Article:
Xi invokes spirit of ‘new Long March’ to reach Communist Party goals
Visit to Red Army shrine aimed at reinforcing president’s credentials as son of revolutionary ahead of annual leaders’ retreat, analysts say
President Xi Jinping has visited a monument honouring the end of the Long March in Ningxia, making a pilgrimage to Communist Party roots ahead of a crucial leadership meeting expected next month.
The trip was seen by analysts as an attempt to bolster his image as an inheritor of the party’s legacy.
Xi carried out an inspection tour in Ningxia on Monday and visited a memorial hall where the three main Red Army forces converged in October 1936, marking the end of the Long March.
Photos released by Xinhua showed Xi laying wreathes at the hall in the rain.
The visit came at a sensitive time, with the party’s inner circle about to hold its “summer summit” at the seaside resort in Beidaihe in Hebei province.
The meeting, usually held in August, is traditionally when the tone for the important policies is decided.
Analysts have said Xi uses such occasions to reinforce his ties to the party’s historical foundation and burnish his credentials as the son of a revolutionary.
His father, Xi Zhongxun, was a former vice-premier and among the first generation of leaders.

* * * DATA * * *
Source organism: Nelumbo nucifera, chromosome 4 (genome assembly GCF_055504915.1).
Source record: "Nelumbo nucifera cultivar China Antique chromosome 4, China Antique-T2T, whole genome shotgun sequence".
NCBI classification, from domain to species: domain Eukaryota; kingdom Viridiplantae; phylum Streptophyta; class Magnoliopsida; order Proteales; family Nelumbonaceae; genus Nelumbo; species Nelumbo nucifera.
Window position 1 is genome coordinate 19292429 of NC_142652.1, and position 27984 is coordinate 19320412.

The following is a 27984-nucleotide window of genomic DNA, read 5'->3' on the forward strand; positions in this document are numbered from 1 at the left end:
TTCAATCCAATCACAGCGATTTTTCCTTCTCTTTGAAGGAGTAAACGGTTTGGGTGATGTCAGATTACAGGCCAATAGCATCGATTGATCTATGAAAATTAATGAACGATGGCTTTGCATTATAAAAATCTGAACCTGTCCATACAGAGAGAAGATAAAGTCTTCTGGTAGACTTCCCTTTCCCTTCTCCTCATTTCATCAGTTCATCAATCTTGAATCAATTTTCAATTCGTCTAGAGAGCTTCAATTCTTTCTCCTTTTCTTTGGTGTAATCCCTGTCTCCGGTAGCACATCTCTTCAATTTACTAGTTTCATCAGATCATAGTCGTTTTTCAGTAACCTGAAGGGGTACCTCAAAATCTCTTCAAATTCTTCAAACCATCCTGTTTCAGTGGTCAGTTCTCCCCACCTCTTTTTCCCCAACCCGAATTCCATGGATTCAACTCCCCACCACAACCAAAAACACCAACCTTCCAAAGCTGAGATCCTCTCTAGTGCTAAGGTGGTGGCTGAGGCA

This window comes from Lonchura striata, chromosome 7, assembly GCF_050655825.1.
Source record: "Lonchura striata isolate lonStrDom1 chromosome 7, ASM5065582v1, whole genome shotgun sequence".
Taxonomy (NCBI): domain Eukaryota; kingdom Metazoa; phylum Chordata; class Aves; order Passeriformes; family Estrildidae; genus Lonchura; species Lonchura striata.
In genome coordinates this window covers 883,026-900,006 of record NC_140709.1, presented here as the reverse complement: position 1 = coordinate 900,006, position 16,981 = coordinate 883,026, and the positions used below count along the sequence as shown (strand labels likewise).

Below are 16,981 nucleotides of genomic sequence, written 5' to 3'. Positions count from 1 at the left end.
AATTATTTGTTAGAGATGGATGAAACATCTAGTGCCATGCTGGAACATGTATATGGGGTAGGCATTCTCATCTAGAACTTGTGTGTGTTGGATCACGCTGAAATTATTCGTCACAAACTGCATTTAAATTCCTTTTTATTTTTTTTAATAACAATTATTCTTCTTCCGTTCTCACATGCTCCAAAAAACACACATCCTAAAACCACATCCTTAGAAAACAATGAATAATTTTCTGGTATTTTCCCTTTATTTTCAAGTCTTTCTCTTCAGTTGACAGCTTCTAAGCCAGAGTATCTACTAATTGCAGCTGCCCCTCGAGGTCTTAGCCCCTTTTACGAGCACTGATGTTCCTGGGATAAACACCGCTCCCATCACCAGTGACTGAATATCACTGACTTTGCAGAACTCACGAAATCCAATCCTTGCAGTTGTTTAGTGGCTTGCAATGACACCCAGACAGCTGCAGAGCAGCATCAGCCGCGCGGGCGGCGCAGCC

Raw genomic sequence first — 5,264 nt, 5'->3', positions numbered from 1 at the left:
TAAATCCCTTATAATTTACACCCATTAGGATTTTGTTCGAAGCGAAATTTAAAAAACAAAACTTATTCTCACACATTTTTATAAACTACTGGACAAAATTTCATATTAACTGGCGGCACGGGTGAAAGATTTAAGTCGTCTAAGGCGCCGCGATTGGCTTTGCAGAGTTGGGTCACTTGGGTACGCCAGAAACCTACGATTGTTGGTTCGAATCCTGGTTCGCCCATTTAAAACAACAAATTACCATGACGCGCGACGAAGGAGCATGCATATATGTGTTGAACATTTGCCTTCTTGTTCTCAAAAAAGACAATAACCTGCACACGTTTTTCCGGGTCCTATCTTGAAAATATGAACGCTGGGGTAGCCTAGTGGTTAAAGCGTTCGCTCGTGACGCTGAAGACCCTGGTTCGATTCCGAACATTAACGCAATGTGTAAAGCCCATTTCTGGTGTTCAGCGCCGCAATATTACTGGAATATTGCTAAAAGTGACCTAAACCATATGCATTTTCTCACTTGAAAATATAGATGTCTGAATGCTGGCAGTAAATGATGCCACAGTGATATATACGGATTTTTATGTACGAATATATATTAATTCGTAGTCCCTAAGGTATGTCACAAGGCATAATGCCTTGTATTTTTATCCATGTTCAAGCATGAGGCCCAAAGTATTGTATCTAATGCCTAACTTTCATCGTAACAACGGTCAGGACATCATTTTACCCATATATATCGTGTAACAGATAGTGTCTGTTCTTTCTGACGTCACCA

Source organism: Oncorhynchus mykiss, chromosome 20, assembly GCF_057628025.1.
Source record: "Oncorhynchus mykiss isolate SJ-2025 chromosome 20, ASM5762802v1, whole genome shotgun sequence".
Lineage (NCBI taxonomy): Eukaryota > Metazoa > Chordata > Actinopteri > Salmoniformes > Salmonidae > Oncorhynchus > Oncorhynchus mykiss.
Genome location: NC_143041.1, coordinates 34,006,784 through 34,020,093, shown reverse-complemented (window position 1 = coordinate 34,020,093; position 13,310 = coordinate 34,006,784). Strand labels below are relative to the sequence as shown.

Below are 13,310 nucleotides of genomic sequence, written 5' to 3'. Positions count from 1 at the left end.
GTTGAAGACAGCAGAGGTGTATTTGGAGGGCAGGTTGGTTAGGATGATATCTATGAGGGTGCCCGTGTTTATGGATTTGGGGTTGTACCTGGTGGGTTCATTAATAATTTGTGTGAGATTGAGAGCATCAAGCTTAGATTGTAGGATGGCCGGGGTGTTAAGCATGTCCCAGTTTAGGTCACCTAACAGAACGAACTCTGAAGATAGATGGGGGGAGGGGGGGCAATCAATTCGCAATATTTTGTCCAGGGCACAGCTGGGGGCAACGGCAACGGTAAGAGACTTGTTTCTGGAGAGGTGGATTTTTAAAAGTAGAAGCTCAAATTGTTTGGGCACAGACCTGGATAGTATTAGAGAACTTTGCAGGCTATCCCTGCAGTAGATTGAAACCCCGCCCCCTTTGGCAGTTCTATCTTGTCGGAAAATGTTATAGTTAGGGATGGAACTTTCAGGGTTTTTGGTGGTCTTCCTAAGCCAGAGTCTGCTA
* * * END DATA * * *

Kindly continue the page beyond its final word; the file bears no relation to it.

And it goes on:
“Xi has frequently used such visits to strengthen his position,” said Zhang Lifan, a historian formerly with the Chinese Academy of Social Sciences.
During his visit, Xi said revolutionary heritage sites should not be developed into luxury scenic spots.
They should be used for ideological education rather than tourism, he said, according to Xinhua.
Xi also sought to connect his call for national rejuvenation to the Red Army’s historical journey. He said the “Chinese dream” and “Chinese renaissance” formed the new Long March, which was aimed at realising the party’s two century-long goals.
These were to complete the building of a moderately prosperous society by the time the party celebrated its 100th birthday in 2021, and to create a prosperous, democratic, culturally advanced socialist country when the People’s Republic turned 100 in 2049.
“We, the new generation, should accomplish our new Long March,” he said.
Xi called on people to learn the Long March “spirit” from the original participants who devoted their lives to realising the revolutionary dream.
Xi also visited local villages and inspected progress on poverty relief measures.
He congratulated local residents for their hard work and success, according to Xinhua.
Analysts said that since coming into office in late 2012, Xi has sought to resurrect the legacy of late leader Mao Zedong.
“He has borrowed many of Mao’s practices,” Zhang said. For example, Xi resumed the “mass line” campaign, which Mao launched during the Chinese revolution to ensure cadres remained “connected to the people”.